Chris Knipp Writing: Movies, Politics, Art

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PostPosted: Sat Sep 24, 2011 10:29 am 
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Levels of the game

It's a tricky proposition to try to build up a drama out of statistics, even when that drama centers on big league baseball. But Bennett Milller gets away with it, thanks to Aaron Sorkin and Stephen Zaillian, who wrote the screenplay, and Brad Pitt and Jonah Hill, who play the leading roles with help from Philip Seymour Hoffman as A's coach Art Howe and a whole team of other players. Moneyball dramatizes the book by Michael Lewis about how General Manager Billy Beane (Brad Pitt) of the poorly funded team the Oakland Athletics hired on Peter Brand (Jonah Hill), a 25-year-old Yale economics graduate who'd never had another job, and began to follow Brand's "scientific" system using performance statistics to get superior results without the kind of big bucks the Yankees or the White Sox had to buy star players. This isn't so much a story about the details of play as about thinking outside the box, winning by throwing out the old rules in favor of more quantifiable ones. This is a movie that easily appeals to non-baseball fans. In fact it may disappoint traditional fans, just as Billy Beane disappoints his roomful of aged baseball scouts when he stops listening to their antiquated advice and switches to Peter Brand's. There's more conversation than game time here. But with Sorkin (of The West Wing and The Social Network) putting the finishing touches on it, the talk has enough zing to keep you riveted. Zaillian and Sorkin deliver a crystal clear script and the story tells itself without sports movie cliches. Moneyball carries off something nice here, and Brad Pitt and Jonah Hill's assured performances will be remembered when awards time comes. A more radical, documentary-style version of the book by Steven Soderbergh didn't get made, but this film has documentary elements, and though it may not put all its focus on the big game, it fills in plenty of A's and league history along the way.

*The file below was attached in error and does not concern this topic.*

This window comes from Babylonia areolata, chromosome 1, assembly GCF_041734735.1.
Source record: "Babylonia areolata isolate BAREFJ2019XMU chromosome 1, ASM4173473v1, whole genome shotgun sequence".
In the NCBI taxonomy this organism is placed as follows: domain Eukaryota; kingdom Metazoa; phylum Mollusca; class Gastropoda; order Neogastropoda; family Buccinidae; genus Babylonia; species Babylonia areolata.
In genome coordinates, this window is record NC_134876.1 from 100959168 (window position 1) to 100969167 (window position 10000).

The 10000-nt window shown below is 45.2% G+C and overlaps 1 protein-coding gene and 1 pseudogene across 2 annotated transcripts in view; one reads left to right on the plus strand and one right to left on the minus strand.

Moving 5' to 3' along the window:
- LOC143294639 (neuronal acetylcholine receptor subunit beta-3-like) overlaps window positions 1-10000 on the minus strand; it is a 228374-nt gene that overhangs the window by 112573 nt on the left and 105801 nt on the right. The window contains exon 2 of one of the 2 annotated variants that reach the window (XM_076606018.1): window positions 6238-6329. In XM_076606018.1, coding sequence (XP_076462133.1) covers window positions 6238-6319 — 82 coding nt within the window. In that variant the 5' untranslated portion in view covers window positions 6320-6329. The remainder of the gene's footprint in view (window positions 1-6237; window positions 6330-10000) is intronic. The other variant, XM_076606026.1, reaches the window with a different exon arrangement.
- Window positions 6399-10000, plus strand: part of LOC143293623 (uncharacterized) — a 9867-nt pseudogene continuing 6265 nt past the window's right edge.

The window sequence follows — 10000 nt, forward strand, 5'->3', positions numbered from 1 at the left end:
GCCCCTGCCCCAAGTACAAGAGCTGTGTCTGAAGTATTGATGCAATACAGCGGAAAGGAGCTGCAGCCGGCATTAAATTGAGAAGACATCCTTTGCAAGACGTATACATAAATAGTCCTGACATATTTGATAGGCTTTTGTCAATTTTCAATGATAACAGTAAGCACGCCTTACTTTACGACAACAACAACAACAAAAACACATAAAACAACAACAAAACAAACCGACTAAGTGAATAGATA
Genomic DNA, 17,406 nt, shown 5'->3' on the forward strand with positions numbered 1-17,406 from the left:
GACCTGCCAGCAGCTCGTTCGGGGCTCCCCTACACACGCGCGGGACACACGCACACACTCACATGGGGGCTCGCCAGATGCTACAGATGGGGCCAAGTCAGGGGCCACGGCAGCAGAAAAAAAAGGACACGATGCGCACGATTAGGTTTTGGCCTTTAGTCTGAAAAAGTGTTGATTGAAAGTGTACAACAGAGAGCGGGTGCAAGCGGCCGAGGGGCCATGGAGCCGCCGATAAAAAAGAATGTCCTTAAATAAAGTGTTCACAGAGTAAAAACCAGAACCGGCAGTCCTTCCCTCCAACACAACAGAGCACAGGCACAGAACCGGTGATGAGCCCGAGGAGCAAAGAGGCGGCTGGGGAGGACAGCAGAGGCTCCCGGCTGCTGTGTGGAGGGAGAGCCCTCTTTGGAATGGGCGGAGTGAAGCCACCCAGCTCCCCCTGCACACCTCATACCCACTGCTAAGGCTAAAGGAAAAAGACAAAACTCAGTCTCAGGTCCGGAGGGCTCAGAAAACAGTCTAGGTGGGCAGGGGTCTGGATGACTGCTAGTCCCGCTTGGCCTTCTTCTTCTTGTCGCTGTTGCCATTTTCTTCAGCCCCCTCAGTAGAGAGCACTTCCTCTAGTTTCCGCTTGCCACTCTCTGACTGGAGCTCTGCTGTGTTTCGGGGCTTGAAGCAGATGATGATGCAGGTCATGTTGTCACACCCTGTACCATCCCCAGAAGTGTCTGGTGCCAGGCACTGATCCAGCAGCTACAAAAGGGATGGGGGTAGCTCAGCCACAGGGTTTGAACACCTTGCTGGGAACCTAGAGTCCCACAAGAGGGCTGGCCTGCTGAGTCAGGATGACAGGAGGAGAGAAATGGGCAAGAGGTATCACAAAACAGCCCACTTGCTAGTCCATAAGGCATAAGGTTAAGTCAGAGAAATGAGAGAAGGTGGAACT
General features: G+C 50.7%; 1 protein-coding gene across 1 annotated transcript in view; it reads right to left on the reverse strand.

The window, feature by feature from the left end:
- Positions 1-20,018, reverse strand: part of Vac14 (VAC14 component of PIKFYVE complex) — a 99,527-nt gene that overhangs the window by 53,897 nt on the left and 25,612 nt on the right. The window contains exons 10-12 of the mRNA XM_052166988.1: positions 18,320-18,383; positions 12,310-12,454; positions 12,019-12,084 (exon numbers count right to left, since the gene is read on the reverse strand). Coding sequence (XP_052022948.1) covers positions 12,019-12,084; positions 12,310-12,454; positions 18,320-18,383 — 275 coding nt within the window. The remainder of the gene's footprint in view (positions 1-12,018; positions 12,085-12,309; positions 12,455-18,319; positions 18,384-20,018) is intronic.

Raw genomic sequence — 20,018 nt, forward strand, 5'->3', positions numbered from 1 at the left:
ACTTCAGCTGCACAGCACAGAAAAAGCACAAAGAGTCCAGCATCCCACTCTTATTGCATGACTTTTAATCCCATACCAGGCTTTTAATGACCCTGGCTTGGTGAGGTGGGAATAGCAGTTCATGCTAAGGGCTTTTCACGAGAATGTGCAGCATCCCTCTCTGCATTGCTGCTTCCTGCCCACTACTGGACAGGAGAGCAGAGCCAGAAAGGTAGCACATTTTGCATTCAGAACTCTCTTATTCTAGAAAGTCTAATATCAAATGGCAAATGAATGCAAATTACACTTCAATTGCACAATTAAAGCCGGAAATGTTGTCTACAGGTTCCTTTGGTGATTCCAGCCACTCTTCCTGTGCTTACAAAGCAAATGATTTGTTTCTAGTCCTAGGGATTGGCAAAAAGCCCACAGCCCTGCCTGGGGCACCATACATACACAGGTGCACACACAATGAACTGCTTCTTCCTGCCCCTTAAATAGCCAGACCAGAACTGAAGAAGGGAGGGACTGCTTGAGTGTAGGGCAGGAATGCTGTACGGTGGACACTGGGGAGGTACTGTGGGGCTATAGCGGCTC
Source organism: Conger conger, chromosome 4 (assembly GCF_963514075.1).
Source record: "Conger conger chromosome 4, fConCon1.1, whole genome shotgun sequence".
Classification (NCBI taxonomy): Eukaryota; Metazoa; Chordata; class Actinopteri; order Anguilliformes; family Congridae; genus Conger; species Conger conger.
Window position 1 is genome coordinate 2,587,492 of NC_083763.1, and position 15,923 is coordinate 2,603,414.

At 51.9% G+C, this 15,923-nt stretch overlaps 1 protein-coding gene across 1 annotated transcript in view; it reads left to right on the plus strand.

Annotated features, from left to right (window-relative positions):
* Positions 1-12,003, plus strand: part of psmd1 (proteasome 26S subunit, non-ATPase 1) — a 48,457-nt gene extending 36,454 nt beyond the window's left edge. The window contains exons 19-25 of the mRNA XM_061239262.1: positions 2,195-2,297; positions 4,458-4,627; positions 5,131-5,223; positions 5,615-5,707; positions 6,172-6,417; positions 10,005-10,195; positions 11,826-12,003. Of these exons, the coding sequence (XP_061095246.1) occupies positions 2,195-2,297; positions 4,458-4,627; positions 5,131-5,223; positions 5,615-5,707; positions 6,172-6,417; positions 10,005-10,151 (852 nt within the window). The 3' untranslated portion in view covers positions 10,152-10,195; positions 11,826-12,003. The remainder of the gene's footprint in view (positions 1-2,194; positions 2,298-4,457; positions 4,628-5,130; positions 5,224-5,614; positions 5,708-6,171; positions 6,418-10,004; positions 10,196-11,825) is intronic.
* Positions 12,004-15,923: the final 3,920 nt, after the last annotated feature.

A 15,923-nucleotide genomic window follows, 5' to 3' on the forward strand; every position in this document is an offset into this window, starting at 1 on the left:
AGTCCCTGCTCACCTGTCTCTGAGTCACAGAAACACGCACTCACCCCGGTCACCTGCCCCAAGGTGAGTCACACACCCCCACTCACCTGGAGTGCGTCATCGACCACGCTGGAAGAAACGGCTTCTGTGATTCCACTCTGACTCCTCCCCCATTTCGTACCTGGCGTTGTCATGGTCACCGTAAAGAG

As the action begins something drastic needs to be done when the season approaches after Oakland has lost to the Yankees in the 2001 playoffs and three of the A's top players (Jason Giambi, Johnny Damon and Jason Isringhausen) have been lost to higher paying contracts from richer clubs. While involved with a trade as he tries to put a new team together, Beane notices that a nod from a young man tips off a key decision by another team manager. He goes to that young man, find out abut his new stats-based approach, and hires him back to Oakland. Thus the alliance begins -- along with the incomprehension of the recruiting oldtimers, who go by things like charismatic personality, whether a player has a pretty girlfriend and their instinctive and unquestioned sense, established over decades, of what makes good baseball. Nerdy young Pete Brand has no interest in that. He finds that things like a bad pitching arm, age, or misbehavior off the field distract team bosses from appreciating that certain inexpensive players may actually score better than the big names -- and therefore be within the A's limited budget, which team owner Mark Shapiro (Reed Diamond) refuses to raise.